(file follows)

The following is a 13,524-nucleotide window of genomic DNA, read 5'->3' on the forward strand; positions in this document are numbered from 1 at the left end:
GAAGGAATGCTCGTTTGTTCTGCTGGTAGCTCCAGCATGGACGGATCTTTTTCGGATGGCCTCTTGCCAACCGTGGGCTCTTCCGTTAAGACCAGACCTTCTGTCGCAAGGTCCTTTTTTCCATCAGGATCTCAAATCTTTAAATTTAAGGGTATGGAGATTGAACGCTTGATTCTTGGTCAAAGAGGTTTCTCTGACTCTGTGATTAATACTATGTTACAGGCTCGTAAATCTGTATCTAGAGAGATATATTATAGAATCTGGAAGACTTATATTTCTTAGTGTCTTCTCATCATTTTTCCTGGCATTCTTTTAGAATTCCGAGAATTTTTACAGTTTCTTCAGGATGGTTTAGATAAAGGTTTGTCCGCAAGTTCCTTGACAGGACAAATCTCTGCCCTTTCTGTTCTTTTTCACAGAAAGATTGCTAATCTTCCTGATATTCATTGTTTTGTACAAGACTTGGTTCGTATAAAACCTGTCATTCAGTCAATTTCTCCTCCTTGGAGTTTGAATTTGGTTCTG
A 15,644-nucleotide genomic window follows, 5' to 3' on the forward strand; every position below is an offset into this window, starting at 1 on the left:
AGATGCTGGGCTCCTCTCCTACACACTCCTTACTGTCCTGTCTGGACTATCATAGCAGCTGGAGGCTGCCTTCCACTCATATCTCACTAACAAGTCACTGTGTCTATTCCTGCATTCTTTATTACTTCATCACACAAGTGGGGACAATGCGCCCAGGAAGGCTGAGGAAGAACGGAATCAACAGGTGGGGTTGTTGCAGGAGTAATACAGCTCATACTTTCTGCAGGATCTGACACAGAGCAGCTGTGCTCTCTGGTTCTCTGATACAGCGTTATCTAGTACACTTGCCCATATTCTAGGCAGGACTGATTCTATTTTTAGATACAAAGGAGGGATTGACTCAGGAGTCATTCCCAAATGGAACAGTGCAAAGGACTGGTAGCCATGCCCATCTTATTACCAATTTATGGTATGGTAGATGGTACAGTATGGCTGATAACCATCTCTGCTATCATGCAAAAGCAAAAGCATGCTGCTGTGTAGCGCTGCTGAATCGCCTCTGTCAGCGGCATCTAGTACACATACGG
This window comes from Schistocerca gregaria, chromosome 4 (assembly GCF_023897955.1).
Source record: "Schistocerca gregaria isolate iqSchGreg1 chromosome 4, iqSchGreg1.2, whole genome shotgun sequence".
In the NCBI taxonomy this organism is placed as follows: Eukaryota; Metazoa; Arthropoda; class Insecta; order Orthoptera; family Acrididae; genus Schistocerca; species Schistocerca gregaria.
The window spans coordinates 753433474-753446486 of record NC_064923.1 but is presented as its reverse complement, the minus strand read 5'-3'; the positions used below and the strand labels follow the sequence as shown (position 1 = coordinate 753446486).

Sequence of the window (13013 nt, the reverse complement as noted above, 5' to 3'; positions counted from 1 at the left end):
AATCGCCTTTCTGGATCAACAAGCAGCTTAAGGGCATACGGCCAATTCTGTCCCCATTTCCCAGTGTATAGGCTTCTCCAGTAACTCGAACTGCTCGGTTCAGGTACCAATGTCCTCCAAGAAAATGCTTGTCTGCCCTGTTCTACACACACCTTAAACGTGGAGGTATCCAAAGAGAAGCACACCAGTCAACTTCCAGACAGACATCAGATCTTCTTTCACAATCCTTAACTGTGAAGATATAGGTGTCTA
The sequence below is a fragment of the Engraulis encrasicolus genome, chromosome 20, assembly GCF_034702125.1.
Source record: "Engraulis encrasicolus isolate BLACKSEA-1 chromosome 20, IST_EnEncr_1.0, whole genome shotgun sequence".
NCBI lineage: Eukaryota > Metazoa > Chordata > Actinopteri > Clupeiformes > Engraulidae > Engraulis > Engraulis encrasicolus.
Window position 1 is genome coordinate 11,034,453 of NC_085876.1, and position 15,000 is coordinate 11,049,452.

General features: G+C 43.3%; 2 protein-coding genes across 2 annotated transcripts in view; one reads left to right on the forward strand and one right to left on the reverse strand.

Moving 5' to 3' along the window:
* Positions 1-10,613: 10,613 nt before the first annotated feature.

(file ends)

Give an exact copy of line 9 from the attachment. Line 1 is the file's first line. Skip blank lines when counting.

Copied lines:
Sequence of the window (13013 nt, the reverse complement as noted above, 5' to 3'; positions counted from 1 at the left end):